In the first period of Game 4, he landed his first net of the series. In the second half, he came to life with two unreal plays. On the first, he made a behind-the-back for William Nylander right on the board for a tap-in (after doing some real heads-up play to extend his leg and not come out of the side). On the second, he feathers a magnificent saucer pass from backdoor to Jason Spezza.

Galchenyuk’s revenge game was in full effect in this one, topped off with an empty net.

4. We’ve talked about the speed of the penalty kick in all the series, but it seems fair to note how it also sets the Habs on fire in 5v5. William Nylander just drove every series – his speed is noticeable in every game – and he shakes things up with it: getting to the pucks, catching the Habs and creating turnovers, getting to dangerous areas and scoring goals.

Same story with Alex Kerfoot since the first game. His speed gets things done, whether it’s intercepting pucks on the penalty spot, winning races at 50/50, or putting defenders on their heels and backing into the race. He recorded two assists on the evening, but both were excellent plays – in particular, the nifty little pass to Galchenyuk to help create the first goal of the night. This is an example of where Kerfoot’s speed cut through the neutral zone and supported defenders to create lanes.

On the third goal, Kerfoot did well to find the trailer.

5. The Habs tried to return to their normal formula in this one by facing the Tatar – Danault – Gallagher line with Chiarot and Weber against the Leafs lead line. They actually held them aimlessly and were ahead of them in attempts to shoot.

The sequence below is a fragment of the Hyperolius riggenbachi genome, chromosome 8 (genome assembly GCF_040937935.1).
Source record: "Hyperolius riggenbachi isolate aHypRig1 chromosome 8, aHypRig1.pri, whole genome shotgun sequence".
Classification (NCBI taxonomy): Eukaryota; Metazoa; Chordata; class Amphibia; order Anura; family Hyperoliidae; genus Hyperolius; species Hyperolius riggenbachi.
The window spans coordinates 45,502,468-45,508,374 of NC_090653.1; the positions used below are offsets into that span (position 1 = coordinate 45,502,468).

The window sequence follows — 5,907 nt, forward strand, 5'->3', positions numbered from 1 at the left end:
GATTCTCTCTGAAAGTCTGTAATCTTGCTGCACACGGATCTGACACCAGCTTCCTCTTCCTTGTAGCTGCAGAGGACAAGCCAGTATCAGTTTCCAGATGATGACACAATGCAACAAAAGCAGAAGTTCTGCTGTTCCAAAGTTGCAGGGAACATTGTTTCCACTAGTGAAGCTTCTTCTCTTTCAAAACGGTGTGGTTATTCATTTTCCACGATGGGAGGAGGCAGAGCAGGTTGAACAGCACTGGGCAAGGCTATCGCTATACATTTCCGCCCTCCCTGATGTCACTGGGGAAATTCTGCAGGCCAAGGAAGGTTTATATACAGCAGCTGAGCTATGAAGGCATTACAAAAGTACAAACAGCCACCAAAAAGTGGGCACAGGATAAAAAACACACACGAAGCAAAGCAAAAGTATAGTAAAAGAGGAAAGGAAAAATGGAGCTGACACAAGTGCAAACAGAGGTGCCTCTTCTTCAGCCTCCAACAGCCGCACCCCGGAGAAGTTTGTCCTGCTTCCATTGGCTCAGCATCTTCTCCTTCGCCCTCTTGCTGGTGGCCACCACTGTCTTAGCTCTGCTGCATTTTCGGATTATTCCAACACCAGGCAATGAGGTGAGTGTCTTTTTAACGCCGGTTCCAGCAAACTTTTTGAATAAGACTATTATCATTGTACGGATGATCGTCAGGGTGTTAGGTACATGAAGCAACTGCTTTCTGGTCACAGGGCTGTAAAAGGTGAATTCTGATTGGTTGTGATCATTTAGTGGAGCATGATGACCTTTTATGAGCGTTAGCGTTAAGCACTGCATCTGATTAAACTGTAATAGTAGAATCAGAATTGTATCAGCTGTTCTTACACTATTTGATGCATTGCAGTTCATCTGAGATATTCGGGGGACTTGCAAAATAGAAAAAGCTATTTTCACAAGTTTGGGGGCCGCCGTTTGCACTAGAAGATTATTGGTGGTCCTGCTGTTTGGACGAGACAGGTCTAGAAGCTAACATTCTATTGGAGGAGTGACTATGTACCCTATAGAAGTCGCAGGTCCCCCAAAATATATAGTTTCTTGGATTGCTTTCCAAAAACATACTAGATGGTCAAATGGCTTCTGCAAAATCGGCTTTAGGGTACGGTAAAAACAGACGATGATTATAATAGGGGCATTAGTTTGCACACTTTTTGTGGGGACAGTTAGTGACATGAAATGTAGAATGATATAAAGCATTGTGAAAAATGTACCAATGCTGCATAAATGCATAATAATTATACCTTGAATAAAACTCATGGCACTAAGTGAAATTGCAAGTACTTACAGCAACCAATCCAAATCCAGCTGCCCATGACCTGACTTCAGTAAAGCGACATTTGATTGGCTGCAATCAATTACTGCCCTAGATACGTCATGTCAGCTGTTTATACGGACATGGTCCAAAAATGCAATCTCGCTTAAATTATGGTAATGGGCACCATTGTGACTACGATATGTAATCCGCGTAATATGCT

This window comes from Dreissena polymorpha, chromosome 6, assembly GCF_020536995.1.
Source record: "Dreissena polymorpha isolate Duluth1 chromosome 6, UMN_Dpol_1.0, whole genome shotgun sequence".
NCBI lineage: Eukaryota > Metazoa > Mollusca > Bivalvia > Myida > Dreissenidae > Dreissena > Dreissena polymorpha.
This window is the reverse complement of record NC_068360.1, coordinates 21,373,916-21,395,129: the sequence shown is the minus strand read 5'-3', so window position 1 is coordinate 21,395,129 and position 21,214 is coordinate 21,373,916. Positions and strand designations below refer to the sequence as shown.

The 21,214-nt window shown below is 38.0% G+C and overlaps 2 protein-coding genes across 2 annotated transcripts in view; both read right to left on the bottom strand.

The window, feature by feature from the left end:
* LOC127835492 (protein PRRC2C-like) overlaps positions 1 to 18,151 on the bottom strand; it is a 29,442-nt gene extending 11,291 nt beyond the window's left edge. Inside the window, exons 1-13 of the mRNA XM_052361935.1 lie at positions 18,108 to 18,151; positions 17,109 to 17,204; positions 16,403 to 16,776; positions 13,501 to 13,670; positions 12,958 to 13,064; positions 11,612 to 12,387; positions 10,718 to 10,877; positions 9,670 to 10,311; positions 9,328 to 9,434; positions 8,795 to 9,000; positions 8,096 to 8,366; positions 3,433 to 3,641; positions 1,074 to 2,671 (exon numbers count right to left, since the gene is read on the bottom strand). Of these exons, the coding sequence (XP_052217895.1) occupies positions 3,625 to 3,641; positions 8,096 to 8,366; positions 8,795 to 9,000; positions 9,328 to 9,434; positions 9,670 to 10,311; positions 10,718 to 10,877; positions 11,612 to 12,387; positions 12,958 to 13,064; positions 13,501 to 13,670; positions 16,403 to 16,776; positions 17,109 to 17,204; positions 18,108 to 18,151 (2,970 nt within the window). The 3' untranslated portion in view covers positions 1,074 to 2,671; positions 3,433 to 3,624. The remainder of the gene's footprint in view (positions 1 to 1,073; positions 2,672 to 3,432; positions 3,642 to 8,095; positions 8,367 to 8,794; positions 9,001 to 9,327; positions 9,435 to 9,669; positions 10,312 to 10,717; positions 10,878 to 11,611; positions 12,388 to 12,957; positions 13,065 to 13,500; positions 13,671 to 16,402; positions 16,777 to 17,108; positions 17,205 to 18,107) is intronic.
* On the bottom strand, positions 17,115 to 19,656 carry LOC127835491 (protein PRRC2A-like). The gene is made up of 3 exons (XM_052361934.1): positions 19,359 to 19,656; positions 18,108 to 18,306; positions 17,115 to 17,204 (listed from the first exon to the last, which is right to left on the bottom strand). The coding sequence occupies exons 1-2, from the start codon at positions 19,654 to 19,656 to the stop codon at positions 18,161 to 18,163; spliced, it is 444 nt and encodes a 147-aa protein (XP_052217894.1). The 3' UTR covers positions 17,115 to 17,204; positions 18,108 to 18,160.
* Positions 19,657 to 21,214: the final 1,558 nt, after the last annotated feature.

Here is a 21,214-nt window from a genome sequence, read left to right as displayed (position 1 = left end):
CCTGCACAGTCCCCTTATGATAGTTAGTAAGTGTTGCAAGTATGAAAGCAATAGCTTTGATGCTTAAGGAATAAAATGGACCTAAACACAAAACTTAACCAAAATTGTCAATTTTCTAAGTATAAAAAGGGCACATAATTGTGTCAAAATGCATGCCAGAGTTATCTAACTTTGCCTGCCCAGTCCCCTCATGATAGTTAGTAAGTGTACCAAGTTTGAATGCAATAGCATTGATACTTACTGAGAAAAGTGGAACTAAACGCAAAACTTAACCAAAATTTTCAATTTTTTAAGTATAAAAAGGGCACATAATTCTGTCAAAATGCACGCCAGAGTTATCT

The problem for Montreal is that even without Tavares on the second line, William Nylander kill them. He has as many goals as his entire squad so far in this series, and he hasn’t even hit the 17 minute mark at TOI in a single game so far in this series.

6. Looking at the body of work by Pierre Engvall and Ilya Mikheyev – who were paired in the regular season and now again in the playoffs – I’m not sure you can justify their split (or sitting Engvall). They’re two big bodies that use their speed, chase the puck, and ride their bikes. Together, they maintained the advantage in shooting attempts at 16-13 while collecting most of their ice time against Caufield – Suzuki – Toffoli.

These are not sweet minutes. They are responsible, and their speed and size really stand out. We’ve noted that a bit throughout the series, but I really wanted to take a minute to re-emphasize that the Leafs are getting good minutes on these two.

7. The team’s overall defensive core goes a bit unnoticed on a night like this, but they just did their job. While on the ice with their regular partners, they were all equal or better on the 5v5 shooting part.

The escapes were clean and easy. The Habs need to establish forward control, a time zone and face the Leafs to stand a chance. The defense makes it seem so easy that it is hardly discussed.